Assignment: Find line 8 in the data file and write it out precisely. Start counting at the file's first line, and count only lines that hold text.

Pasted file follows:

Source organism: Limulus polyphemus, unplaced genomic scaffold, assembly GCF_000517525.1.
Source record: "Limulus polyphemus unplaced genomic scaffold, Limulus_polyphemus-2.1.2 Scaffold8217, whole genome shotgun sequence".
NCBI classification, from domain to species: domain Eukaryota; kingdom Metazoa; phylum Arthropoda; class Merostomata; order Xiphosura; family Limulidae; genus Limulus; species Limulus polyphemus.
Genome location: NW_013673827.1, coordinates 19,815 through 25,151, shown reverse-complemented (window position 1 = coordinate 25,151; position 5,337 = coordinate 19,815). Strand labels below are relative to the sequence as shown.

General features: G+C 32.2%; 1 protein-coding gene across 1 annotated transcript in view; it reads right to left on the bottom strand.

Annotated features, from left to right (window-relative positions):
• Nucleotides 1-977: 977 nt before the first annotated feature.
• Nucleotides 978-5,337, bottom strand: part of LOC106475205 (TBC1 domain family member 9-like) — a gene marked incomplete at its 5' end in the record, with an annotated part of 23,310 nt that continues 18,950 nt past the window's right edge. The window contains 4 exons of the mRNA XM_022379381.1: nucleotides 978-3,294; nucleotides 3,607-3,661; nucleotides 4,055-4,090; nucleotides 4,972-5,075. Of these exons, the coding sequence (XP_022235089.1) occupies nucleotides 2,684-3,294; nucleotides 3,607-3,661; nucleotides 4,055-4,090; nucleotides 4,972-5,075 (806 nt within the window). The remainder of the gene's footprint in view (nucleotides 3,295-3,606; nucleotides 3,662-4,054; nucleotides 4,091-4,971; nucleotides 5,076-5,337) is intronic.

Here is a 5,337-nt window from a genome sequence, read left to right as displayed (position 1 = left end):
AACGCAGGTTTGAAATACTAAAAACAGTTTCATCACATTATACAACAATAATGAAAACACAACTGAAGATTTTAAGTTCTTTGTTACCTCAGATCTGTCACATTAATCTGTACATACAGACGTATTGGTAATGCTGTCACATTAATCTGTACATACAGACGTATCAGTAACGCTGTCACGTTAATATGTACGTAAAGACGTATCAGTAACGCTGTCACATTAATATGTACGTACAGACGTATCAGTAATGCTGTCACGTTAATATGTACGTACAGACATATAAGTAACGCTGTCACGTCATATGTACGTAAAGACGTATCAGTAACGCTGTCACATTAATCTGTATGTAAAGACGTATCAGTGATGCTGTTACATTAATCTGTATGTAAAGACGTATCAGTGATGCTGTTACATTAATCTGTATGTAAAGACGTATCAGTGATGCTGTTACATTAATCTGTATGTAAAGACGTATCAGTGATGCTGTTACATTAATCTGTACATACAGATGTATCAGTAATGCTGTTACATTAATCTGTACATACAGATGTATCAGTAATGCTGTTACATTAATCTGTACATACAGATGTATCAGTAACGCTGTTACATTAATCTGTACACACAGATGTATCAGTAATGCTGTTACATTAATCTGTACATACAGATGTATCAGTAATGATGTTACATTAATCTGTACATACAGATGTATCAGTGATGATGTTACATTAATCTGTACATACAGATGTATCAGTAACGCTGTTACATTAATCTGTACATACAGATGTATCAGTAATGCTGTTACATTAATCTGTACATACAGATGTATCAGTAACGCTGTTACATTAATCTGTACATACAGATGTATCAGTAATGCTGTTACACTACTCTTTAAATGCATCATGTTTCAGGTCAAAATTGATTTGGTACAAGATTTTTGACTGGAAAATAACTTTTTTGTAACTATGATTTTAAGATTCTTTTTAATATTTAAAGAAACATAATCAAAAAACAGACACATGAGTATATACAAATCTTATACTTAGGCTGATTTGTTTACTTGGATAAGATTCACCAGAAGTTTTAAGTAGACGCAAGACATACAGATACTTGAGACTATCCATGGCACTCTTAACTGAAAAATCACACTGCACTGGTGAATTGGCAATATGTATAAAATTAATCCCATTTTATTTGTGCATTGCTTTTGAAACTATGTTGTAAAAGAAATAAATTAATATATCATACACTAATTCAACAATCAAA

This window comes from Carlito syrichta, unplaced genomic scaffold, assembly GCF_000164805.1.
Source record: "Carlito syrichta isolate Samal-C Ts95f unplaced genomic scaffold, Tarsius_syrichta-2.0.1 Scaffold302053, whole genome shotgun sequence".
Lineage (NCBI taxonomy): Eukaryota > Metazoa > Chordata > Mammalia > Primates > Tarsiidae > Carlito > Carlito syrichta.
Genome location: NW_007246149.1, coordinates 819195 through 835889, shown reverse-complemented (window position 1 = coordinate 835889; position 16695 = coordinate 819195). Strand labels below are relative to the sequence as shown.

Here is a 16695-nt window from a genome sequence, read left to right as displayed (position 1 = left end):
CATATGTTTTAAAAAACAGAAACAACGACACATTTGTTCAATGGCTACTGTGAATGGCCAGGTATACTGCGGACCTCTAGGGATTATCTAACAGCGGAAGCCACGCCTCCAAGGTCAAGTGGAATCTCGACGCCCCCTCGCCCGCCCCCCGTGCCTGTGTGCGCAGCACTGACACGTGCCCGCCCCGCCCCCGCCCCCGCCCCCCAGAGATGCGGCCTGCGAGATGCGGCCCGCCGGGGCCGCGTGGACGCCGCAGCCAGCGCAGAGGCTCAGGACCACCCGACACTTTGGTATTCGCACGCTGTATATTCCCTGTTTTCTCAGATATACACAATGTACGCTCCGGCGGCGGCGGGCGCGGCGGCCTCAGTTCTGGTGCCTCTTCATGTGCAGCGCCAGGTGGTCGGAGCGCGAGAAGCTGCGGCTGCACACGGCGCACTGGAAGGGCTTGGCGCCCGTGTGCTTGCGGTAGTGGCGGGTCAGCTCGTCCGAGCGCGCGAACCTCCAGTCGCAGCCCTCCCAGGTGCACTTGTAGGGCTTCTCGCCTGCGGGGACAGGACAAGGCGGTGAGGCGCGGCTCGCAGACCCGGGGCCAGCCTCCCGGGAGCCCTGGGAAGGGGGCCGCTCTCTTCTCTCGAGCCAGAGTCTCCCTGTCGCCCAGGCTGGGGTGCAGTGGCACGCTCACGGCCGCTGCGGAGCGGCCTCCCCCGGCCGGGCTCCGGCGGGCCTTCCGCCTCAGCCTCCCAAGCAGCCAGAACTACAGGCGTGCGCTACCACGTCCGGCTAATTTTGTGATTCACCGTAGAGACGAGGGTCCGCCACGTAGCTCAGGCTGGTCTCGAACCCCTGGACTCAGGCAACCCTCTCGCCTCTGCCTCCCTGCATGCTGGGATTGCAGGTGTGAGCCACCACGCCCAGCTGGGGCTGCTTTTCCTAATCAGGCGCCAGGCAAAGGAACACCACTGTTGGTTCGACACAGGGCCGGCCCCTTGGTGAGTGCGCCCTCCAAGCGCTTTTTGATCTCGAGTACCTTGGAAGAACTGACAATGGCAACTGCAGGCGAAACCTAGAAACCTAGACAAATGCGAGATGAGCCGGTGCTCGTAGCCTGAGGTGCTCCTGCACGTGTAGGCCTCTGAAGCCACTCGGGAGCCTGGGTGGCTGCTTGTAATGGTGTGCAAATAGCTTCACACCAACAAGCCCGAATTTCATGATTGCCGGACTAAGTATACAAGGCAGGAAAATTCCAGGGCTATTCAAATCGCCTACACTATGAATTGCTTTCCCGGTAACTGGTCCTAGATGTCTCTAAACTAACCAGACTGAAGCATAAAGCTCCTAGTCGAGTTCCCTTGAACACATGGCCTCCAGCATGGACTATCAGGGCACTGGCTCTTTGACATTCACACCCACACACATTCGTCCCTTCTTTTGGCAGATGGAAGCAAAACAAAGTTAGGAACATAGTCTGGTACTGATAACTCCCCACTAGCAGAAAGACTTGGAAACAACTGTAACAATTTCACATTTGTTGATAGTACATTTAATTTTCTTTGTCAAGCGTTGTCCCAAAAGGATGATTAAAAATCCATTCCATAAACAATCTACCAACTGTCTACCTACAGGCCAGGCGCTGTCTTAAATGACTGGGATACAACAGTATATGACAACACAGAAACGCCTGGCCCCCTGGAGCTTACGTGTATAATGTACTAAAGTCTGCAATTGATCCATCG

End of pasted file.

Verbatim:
• Nucleotides 978-5,337, bottom strand: part of LOC106475205 (TBC1 domain family member 9-like) — a gene marked incomplete at its 5' end in the record, with an annotated part of 23,310 nt that continues 18,950 nt past the window's right edge. The window contains 4 exons of the mRNA XM_022379381.1: nucleotides 978-3,294; nucleotides 3,607-3,661; nucleotides 4,055-4,090; nucleotides 4,972-5,075. Of these exons, the coding sequence (XP_022235089.1) occupies nucleotides 2,684-3,294; nucleotides 3,607-3,661; nucleotides 4,055-4,090; nucleotides 4,972-5,075 (806 nt within the window). The remainder of the gene's footprint in view (nucleotides 3,295-3,606; nucleotides 3,662-4,054; nucleotides 4,091-4,971; nucleotides 5,076-5,337) is intronic.